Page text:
The U.S. Postal Service proved this week what mailers have been saying for weeks -- that it is seeking exigent rate increases without first having done everything it can to reduce costs.
Specifically, it demonstrated that it still has excess career employees – many of whom are eligible for retirement – yet is doing nothing to reduce those numbers. Before the Postal Service is granted rate increases that require bending, if not breaking, the law that governs postal rates, postal executives need to explain why they are discouraging employees from retiring when they should be encouraging early retirement.
The Postal Service provided the first piece of evidence against itself on Monday when it answered the Postal Regulatory Commission’s query, “Please provide the percentage of [flats] pieces currently processed in a non-optimal fashion by manual sort.” The Postal Service’s answer: “30 percent of volume was handled manually in FY 2009.”
A surplus of equipment, a dearth of automation
The Postal Service has enough equipment – in fact, a surplus of equipment -- to avoid virtually all manual handling of flats. Mailers have been claiming for years, without refutation from the Postal Service, that the only reason for so much manual handling is to keep “automation refugees” (excess employees) busy. Imagine a farmer who kept a combine idle while having his workers harvest with machetes, or a construction company turning off its backhoe so its employees can move some dirt with shovels.
What is the Postal Service doing to reduce its excess employment levels? Nothing. Stephen J. Masse, vice president of finance and planning, told the PRC today that the Postal Service has no plans to offer early-retirement incentives and is waiting for attrition to reduce its employment levels.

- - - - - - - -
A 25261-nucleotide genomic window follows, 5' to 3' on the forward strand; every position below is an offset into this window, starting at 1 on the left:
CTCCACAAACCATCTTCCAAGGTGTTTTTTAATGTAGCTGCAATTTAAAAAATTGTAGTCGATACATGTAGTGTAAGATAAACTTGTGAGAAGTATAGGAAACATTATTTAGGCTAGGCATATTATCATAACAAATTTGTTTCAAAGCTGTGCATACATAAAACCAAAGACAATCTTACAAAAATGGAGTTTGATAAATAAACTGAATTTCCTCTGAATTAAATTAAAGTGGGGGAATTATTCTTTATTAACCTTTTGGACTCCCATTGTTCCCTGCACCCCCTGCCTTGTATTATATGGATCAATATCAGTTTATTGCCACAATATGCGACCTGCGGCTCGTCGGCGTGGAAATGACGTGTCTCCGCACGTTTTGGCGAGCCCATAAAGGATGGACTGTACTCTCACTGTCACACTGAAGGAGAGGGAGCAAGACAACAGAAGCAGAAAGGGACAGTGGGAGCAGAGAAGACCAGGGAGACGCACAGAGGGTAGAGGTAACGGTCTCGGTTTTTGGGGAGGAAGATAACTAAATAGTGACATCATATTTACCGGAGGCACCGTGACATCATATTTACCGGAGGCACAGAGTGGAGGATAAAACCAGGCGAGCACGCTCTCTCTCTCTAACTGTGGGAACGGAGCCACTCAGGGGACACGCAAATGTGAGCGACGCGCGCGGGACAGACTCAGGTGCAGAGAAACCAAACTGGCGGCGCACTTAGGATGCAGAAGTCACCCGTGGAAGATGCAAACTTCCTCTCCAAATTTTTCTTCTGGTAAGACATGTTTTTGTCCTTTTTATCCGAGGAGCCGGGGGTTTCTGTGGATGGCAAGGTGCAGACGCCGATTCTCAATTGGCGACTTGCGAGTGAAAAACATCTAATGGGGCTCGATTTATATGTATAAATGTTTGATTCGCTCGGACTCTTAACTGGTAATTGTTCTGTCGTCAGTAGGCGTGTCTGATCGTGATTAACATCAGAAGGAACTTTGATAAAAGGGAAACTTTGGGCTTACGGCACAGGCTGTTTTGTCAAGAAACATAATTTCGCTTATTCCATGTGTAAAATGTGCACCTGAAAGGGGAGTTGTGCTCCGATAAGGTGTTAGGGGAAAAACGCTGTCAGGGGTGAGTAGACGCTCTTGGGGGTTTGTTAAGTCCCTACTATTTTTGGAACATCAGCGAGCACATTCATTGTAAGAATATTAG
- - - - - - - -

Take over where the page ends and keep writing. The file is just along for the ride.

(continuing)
In fact, the Postal Service is doing worse than nothing. Its practices discourage retirement by providing many employees with estimates of retirement benefits that are too low. Dead Tree Edition explained the problem in The Postal Service's Early-Retirement Snafu and PostalReporter documented the situation in more detail a year ago. But the Postal Service seems to have done nothing to correct the problem.
Some have told me that federal bureaucrats and regulations tie the Postal Service’s hands in this matter. If that’s true, why aren’t postal officials raising a stink with Congress? And why aren’t they communicating better with employees about the issue rather than leaving that to the unions.
It makes you wonder whether the people at L’Enfant Plaza who provide estimates of retirement benefits are the same ones who allowed the government to overcharge the Postal Service $75 billion in pension costs.
USPS officials are rightly arguing that the federal government should return those pension overpayments to the USPS. Their case would be stronger if they committed to putting some of that money aside for early-retirement incentives that would help reduce the Postal Service's workforce, which constitute 80% of its costs.
It could even get creative -- for example, letting employees in an overstaffed facility bid to retire early, with the lowest bids winning. Some employees might be more willing to retire from career positions if they could switch to part-time or on-call status without their pension benefits being harmed.
Previous articles in the “tough questions for the Postal Service” series: